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MAST Contract Paths

MAST Contract Paths is a powerful concept utilizing OP_EXEC which allows to pack a lot of user logic into seemingly small contract. In fact the MCP's template body is an engine to verify Merkle proof that a subscript belongs to a greater subset of contract routines belonging together. MCP concept also allows the subscript routines to be not revealed to the outer world until they are executed first time, allowing for greater security. The subscripts represent Merklized Abstract Syntax Tree (MAST) concept. At current consensus rules an MCP contract could contain up to 524288 (2^19) subscripts which are also subject to consensus rules (see nexa spec).

Contract syntax

MCP contracts have a distinct syntax and a set of rules to follow, see example:

pragma nexscript ^0.7.0;

contract Test(int visible unused a, int visible b, int c) {

contract A(int visible unused a, int visible unused b, int c) {
function funcA(string x, int y) {
require(c == 3);

require(x == "A");
require(y == 1);

function funcB(int z) {
require(z == 0);

contract B(int a, int b, int c) {
function funcA(string x, int y) {
require(a == 1);
require(b == 2);
require(c == 3);

require(x == "B");
require(y == 1);

Note, how an MCP contract, unlike conventional ones, has child contracts and defines two MAST contracts A and B.

Each MAST contract have to declare the same contract parameters which MCP contract declares, in the same order, otherwise they will become unspendable. These can be marked to be ignored by using visible unused keywords, however.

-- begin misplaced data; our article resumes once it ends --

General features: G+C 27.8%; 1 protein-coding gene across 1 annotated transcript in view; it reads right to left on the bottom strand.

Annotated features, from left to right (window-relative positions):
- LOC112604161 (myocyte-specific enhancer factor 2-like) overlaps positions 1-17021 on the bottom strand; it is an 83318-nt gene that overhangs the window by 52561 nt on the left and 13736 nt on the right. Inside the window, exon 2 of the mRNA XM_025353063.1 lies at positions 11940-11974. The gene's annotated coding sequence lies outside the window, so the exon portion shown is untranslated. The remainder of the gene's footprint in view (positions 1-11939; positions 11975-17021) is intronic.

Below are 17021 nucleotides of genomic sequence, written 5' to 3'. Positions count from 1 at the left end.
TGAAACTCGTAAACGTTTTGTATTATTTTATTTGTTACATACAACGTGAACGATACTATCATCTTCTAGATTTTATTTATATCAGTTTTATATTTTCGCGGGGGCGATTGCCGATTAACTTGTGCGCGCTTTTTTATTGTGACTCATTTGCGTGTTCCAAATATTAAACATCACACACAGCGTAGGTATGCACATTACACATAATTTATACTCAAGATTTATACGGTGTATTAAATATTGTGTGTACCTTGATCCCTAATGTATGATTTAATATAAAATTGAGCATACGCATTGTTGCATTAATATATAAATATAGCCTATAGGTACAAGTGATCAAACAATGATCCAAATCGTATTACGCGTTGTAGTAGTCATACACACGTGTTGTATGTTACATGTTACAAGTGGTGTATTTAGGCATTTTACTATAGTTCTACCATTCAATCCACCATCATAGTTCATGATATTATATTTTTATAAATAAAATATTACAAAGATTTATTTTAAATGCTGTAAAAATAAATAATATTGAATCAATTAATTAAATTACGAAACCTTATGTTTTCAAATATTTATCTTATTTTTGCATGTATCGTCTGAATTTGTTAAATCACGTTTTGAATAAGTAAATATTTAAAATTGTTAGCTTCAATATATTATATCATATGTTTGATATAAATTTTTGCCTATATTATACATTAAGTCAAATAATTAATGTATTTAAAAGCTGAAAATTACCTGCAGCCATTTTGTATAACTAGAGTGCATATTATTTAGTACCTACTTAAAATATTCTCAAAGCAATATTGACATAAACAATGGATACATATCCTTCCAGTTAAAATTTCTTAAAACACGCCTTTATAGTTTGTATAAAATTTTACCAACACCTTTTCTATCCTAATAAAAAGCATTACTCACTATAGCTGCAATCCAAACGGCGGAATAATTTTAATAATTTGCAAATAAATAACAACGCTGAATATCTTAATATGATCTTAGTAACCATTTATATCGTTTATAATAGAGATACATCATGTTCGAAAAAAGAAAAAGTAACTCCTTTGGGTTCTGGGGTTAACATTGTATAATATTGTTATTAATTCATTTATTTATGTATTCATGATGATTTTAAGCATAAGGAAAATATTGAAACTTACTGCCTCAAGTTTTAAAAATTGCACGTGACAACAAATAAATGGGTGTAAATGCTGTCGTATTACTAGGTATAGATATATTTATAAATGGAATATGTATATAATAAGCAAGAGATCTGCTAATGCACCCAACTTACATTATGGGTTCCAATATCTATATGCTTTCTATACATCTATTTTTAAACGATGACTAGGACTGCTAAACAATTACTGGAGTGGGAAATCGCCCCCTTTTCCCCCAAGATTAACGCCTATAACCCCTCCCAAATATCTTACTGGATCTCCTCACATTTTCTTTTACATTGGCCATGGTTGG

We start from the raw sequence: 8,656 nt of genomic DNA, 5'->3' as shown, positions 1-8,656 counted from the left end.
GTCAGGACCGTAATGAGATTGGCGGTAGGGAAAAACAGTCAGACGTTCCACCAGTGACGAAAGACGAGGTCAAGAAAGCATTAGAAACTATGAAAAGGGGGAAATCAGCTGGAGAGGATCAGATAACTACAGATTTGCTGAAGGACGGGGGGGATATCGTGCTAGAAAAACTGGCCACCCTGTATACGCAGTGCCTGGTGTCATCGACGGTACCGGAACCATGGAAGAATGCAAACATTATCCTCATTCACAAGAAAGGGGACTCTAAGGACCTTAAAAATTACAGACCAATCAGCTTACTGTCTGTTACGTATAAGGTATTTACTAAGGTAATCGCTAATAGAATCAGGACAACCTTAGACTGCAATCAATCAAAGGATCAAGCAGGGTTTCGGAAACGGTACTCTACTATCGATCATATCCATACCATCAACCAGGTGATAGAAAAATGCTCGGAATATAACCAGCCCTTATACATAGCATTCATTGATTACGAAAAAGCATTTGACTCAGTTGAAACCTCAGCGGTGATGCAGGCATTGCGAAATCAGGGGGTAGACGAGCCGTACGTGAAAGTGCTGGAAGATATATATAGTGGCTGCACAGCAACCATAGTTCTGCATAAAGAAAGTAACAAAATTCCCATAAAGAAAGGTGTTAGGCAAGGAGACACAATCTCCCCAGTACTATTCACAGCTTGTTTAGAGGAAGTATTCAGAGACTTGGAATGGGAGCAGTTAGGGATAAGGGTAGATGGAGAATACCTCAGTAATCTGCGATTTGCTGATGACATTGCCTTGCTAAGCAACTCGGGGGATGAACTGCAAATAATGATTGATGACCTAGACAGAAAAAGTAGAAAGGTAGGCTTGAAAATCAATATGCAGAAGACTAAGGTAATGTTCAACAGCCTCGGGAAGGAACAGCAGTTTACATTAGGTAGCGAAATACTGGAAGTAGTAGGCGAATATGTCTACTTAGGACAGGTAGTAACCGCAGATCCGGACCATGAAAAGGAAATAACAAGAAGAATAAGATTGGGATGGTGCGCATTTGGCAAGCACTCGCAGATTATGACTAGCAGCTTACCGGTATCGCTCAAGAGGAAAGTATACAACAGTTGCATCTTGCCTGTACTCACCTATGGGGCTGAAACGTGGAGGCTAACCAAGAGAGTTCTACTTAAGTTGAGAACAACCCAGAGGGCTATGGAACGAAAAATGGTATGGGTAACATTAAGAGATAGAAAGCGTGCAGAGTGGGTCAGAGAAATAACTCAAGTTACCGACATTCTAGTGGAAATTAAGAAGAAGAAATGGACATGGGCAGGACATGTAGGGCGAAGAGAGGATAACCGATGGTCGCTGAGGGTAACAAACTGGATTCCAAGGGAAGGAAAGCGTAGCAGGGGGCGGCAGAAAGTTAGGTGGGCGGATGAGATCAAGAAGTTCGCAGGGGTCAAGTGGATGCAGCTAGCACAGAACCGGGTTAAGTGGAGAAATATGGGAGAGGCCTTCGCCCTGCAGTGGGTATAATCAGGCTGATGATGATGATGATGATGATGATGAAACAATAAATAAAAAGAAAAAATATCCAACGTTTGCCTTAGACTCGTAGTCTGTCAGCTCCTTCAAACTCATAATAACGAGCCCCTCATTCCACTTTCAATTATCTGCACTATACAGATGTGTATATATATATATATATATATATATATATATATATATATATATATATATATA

Note that (because of implementation details) unlike conventional contracts, MAST contract have to declare unused parameters first, not last:

contract A(int visible unused a, int b)…

instead of the required ordering for normal contracts:

contract A(int a, int visible unused b)…

Instantiation in SDK

MCP artifacts are a bit different from conventional ones and include the artifacts of all MAST contracts compiled. To create an artifact object you'd need to compile the MCP contract source code with the following snippet to compile from string:

import { compileString } from '@nexscript/nexc';
const mcpArtifact = compileString(source);

or to compile from file:

import { compileFile } from '@nexscript/nexc';
const mcpArtifact = compileFile(path);

Then having an artifact, you can instantiate an MCP contract object:

import {
} from '@nexscript/nexscript';

const provider = new ElectrumNetworkProvider();
const mcp = new McpContract(mcpArtifact, [1n, 2n, 3n], { provider });

// send some satoshis to contract address in order to "deploy" it on chain
// await fund(mcp.address, 10000);

await mcp.execute({
contractName: 'A',
functionName: 'funcA',
parameters: ['A', 1n],
}).to(aliceAddress, 1000n).withoutChange().send();